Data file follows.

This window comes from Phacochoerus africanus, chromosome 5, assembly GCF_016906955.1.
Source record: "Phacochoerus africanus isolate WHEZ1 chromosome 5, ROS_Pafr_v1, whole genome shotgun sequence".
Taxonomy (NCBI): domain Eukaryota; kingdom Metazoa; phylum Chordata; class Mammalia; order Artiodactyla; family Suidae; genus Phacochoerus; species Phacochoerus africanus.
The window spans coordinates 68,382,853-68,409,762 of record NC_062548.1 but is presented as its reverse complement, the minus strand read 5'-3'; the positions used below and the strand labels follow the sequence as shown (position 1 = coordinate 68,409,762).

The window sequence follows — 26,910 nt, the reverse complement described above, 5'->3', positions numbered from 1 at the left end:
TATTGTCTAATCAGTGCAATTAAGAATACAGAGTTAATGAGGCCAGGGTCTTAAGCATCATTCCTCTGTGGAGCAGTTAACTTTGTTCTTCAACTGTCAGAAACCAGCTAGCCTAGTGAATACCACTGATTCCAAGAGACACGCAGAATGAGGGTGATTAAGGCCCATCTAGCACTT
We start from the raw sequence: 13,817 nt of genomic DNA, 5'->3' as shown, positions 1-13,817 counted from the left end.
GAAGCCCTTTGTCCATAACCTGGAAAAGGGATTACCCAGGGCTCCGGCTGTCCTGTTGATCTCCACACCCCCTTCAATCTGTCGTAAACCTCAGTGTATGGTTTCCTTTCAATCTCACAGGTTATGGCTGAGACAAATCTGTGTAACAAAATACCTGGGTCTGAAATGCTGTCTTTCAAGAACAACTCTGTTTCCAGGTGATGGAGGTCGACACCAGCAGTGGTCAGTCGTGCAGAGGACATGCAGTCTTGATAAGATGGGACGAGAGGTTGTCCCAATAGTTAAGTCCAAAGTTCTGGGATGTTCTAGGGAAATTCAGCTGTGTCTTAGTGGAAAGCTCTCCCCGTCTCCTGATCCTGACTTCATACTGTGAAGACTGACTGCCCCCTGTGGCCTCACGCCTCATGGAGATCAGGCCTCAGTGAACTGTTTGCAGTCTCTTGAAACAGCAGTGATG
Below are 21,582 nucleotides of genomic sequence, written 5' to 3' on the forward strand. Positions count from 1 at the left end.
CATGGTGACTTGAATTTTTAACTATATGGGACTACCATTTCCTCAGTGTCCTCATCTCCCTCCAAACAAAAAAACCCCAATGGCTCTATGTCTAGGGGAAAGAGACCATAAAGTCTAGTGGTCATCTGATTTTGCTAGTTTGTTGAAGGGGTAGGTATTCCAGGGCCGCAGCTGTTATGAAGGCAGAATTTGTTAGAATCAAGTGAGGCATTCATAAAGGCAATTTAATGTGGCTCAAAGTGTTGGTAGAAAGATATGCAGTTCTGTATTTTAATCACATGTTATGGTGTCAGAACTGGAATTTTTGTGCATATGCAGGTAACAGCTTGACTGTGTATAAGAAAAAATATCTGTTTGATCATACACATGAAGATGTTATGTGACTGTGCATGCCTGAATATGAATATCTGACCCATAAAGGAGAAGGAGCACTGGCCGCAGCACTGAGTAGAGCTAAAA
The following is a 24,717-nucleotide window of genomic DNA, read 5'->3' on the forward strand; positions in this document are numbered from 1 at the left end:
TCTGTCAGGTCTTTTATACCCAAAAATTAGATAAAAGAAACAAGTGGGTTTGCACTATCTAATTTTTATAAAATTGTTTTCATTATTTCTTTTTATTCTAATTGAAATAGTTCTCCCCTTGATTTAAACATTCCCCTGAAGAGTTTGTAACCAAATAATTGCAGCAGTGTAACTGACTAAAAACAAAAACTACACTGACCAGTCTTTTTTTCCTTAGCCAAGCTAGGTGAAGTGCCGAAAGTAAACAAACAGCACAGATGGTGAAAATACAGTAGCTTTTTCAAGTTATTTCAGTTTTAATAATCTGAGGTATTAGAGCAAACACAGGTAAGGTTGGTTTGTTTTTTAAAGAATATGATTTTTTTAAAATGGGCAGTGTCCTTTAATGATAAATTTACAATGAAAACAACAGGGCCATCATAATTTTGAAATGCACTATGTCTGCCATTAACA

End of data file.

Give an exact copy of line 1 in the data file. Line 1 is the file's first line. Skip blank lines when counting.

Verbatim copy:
This window comes from Phacochoerus africanus, chromosome 5, assembly GCF_016906955.1.